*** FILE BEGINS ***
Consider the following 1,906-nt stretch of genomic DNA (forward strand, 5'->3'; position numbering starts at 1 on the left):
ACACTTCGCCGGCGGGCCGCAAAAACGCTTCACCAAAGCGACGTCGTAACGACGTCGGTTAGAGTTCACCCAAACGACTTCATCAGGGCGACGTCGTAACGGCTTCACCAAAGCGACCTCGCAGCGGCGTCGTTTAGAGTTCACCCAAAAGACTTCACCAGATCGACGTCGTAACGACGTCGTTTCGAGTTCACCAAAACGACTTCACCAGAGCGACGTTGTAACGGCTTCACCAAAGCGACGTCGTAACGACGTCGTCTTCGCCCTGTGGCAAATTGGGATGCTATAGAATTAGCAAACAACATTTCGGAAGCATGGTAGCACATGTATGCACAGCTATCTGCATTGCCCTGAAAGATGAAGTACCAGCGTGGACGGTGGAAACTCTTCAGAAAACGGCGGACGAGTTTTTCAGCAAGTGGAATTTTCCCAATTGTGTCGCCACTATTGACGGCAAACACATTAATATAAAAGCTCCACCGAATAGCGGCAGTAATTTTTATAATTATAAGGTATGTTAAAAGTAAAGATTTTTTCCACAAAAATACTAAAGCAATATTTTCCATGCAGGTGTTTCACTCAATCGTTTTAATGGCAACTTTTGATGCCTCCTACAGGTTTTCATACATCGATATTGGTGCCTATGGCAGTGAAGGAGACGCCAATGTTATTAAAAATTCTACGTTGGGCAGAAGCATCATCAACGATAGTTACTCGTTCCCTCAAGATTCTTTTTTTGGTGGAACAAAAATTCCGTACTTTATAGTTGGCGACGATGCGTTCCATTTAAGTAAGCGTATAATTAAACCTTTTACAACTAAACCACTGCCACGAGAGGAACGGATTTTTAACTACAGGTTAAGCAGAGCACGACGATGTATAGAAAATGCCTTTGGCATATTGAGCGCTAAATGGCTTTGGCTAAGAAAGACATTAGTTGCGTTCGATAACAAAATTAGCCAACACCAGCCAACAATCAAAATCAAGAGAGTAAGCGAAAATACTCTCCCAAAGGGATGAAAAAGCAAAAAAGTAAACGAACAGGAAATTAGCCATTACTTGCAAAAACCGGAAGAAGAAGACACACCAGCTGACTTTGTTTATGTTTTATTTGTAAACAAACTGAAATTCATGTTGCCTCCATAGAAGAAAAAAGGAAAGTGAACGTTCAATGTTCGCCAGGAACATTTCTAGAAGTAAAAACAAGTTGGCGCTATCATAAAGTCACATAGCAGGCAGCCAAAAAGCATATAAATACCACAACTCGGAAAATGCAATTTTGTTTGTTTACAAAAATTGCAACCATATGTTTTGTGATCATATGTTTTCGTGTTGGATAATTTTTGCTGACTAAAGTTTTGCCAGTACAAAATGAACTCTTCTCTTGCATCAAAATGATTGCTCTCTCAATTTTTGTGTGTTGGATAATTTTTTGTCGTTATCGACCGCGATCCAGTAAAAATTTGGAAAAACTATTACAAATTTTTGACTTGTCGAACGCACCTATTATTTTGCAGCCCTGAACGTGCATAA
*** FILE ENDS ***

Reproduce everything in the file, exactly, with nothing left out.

Consider the following 1,906-nt stretch of genomic DNA (forward strand, 5'->3'; position numbering starts at 1 on the left):
ACACTTCGCCGGCGGGCCGCAAAAACGCTTCACCAAAGCGACGTCGTAACGACGTCGGTTAGAGTTCACCCAAACGACTTCATCAGGGCGACGTCGTAACGGCTTCACCAAAGCGACCTCGCAGCGGCGTCGTTTAGAGTTCACCCAAAAGACTTCACCAGATCGACGTCGTAACGACGTCGTTTCGAGTTCACCAAAACGACTTCACCAGAGCGACGTTGTAACGGCTTCACCAAAGCGACGTCGTAACGACGTCGTCTTCGCCCTGTGGCAAATTGGGATGCTATAGAATTAGCAAACAACATTTCGGAAGCATGGTAGCACATGTATGCACAGCTATCTGCATTGCCCTGAAAGATGAAGTACCAGCGTGGACGGTGGAAACTCTTCAGAAAACGGCGGACGAGTTTTTCAGCAAGTGGAATTTTCCCAATTGTGTCGCCACTATTGACGGCAAACACATTAATATAAAAGCTCCACCGAATAGCGGCAGTAATTTTTATAATTATAAGGTATGTTAAAAGTAAAGATTTTTTCCACAAAAATACTAAAGCAATATTTTCCATGCAGGTGTTTCACTCAATCGTTTTAATGGCAACTTTTGATGCCTCCTACAGGTTTTCATACATCGATATTGGTGCCTATGGCAGTGAAGGAGACGCCAATGTTATTAAAAATTCTACGTTGGGCAGAAGCATCATCAACGATAGTTACTCGTTCCCTCAAGATTCTTTTTTTGGTGGAACAAAAATTCCGTACTTTATAGTTGGCGACGATGCGTTCCATTTAAGTAAGCGTATAATTAAACCTTTTACAACTAAACCACTGCCACGAGAGGAACGGATTTTTAACTACAGGTTAAGCAGAGCACGACGATGTATAGAAAATGCCTTTGGCATATTGAGCGCTAAATGGCTTTGGCTAAGAAAGACATTAGTTGCGTTCGATAACAAAATTAGCCAACACCAGCCAACAATCAAAATCAAGAGAGTAAGCGAAAATACTCTCCCAAAGGGATGAAAAAGCAAAAAAGTAAACGAACAGGAAATTAGCCATTACTTGCAAAAACCGGAAGAAGAAGACACACCAGCTGACTTTGTTTATGTTTTATTTGTAAACAAACTGAAATTCATGTTGCCTCCATAGAAGAAAAAAGGAAAGTGAACGTTCAATGTTCGCCAGGAACATTTCTAGAAGTAAAAACAAGTTGGCGCTATCATAAAGTCACATAGCAGGCAGCCAAAAAGCATATAAATACCACAACTCGGAAAATGCAATTTTGTTTGTTTACAAAAATTGCAACCATATGTTTTGTGATCATATGTTTTCGTGTTGGATAATTTTTGCTGACTAAAGTTTTGCCAGTACAAAATGAACTCTTCTCTTGCATCAAAATGATTGCTCTCTCAATTTTTGTGTGTTGGATAATTTTTTGTCGTTATCGACCGCGATCCAGTAAAAATTTGGAAAAACTATTACAAATTTTTGACTTGTCGAACGCACCTATTATTTTGCAGCCCTGAACGTGCATAA